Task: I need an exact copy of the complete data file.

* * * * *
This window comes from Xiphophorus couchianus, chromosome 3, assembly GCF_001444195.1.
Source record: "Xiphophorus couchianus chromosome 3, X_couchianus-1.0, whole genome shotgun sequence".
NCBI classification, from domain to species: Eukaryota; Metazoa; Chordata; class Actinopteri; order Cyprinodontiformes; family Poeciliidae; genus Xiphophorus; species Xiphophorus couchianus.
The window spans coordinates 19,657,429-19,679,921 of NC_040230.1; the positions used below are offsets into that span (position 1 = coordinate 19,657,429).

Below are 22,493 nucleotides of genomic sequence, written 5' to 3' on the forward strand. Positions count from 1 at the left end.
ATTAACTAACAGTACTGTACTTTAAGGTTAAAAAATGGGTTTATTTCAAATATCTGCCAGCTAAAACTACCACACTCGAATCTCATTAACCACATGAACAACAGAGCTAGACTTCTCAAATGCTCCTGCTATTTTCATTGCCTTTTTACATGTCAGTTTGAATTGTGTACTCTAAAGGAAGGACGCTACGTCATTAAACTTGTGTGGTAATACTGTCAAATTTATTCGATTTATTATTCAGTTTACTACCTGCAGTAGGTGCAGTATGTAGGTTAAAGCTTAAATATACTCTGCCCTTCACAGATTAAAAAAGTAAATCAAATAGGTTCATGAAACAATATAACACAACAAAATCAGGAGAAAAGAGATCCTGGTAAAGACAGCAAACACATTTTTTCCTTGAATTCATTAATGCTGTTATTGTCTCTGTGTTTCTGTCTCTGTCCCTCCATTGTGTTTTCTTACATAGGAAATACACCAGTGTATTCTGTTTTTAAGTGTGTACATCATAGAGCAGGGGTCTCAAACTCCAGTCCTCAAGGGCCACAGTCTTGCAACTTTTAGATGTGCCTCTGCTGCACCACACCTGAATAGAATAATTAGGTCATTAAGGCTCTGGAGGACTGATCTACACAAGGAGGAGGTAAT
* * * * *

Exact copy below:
This window comes from Xiphophorus couchianus, chromosome 3, assembly GCF_001444195.1.
Source record: "Xiphophorus couchianus chromosome 3, X_couchianus-1.0, whole genome shotgun sequence".
NCBI classification, from domain to species: Eukaryota; Metazoa; Chordata; class Actinopteri; order Cyprinodontiformes; family Poeciliidae; genus Xiphophorus; species Xiphophorus couchianus.
The window spans coordinates 19,657,429-19,679,921 of NC_040230.1; the positions used below are offsets into that span (position 1 = coordinate 19,657,429).

Below are 22,493 nucleotides of genomic sequence, written 5' to 3' on the forward strand. Positions count from 1 at the left end.
ATTAACTAACAGTACTGTACTTTAAGGTTAAAAAATGGGTTTATTTCAAATATCTGCCAGCTAAAACTACCACACTCGAATCTCATTAACCACATGAACAACAGAGCTAGACTTCTCAAATGCTCCTGCTATTTTCATTGCCTTTTTACATGTCAGTTTGAATTGTGTACTCTAAAGGAAGGACGCTACGTCATTAAACTTGTGTGGTAATACTGTCAAATTTATTCGATTTATTATTCAGTTTACTACCTGCAGTAGGTGCAGTATGTAGGTTAAAGCTTAAATATACTCTGCCCTTCACAGATTAAAAAAGTAAATCAAATAGGTTCATGAAACAATATAACACAACAAAATCAGGAGAAAAGAGATCCTGGTAAAGACAGCAAACACATTTTTTCCTTGAATTCATTAATGCTGTTATTGTCTCTGTGTTTCTGTCTCTGTCCCTCCATTGTGTTTTCTTACATAGGAAATACACCAGTGTATTCTGTTTTTAAGTGTGTACATCATAGAGCAGGGGTCTCAAACTCCAGTCCTCAAGGGCCACAGTCTTGCAACTTTTAGATGTGCCTCTGCTGCACCACACCTGAATAGAATAATTAGGTCATTAAGGCTCTGGAGGACTGATCTACACAAGGAGGAGGTAAT